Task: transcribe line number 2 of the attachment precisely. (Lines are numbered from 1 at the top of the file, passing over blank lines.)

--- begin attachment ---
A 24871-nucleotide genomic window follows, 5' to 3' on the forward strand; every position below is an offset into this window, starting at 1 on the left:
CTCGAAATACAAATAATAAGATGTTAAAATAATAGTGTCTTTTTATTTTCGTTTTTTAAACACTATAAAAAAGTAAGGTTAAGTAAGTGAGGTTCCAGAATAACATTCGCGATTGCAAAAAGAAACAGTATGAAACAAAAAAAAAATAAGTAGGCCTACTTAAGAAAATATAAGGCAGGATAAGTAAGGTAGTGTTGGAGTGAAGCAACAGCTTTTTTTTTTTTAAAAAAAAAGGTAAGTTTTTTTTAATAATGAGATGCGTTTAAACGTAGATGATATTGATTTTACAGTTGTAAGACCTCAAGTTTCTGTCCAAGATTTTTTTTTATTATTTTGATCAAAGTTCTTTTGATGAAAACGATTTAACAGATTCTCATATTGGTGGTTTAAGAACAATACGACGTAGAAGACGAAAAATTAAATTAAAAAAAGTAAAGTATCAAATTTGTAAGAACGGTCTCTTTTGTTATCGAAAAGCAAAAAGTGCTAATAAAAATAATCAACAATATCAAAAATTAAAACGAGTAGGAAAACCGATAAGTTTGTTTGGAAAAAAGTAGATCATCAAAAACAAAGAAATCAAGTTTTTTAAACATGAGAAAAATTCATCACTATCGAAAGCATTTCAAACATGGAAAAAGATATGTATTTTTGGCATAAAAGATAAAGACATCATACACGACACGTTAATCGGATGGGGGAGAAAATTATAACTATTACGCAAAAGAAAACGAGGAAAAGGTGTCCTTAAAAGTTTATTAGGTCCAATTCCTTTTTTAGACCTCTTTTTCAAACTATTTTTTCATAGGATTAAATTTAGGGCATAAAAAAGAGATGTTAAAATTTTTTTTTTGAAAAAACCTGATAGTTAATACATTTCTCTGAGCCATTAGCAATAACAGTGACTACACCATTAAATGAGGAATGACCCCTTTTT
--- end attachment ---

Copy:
CTCGAAATACAAATAATAAGATGTTAAAATAATAGTGTCTTTTTATTTTCGTTTTTTAAACACTATAAAAAAGTAAGGTTAAGTAAGTGAGGTTCCAGAATAACATTCGCGATTGCAAAAAGAAACAGTATGAAACAAAAAAAAAATAAGTAGGCCTACTTAAGAAAATATAAGGCAGGATAAGTAAGGTAGTGTTGGAGTGAAGCAACAGCTTTTTTTTTTTTAAAAAAAAAGGTAAGTTTTTTTTAATAATGAGATGCGTTTAAACGTAGATGATATTGATTTTACAGTTGTAAGACCTCAAGTTTCTGTCCAAGATTTTTTTTTATTATTTTGATCAAAGTTCTTTTGATGAAAACGATTTAACAGATTCTCATATTGGTGGTTTAAGAACAATACGACGTAGAAGACGAAAAATTAAATTAAAAAAAGTAAAGTATCAAATTTGTAAGAACGGTCTCTTTTGTTATCGAAAAGCAAAAAGTGCTAATAAAAATAATCAACAATATCAAAAATTAAAACGAGTAGGAAAACCGATAAGTTTGTTTGGAAAAAAGTAGATCATCAAAAACAAAGAAATCAAGTTTTTTAAACATGAGAAAAATTCATCACTATCGAAAGCATTTCAAACATGGAAAAAGATATGTATTTTTGGCATAAAAGATAAAGACATCATACACGACACGTTAATCGGATGGGGGAGAAAATTATAACTATTACGCAAAAGAAAACGAGGAAAAGGTGTCCTTAAAAGTTTATTAGGTCCAATTCCTTTTTTAGACCTCTTTTTCAAACTATTTTTTCATAGGATTAAATTTAGGGCATAAAAAAGAGATGTTAAAATTTTTTTTTTGAAAAAACCTGATAGTTAATACATTTCTCTGAGCCATTAGCAATAACAGTGACTACACCATTAAATGAGGAATGACCCCTTTTT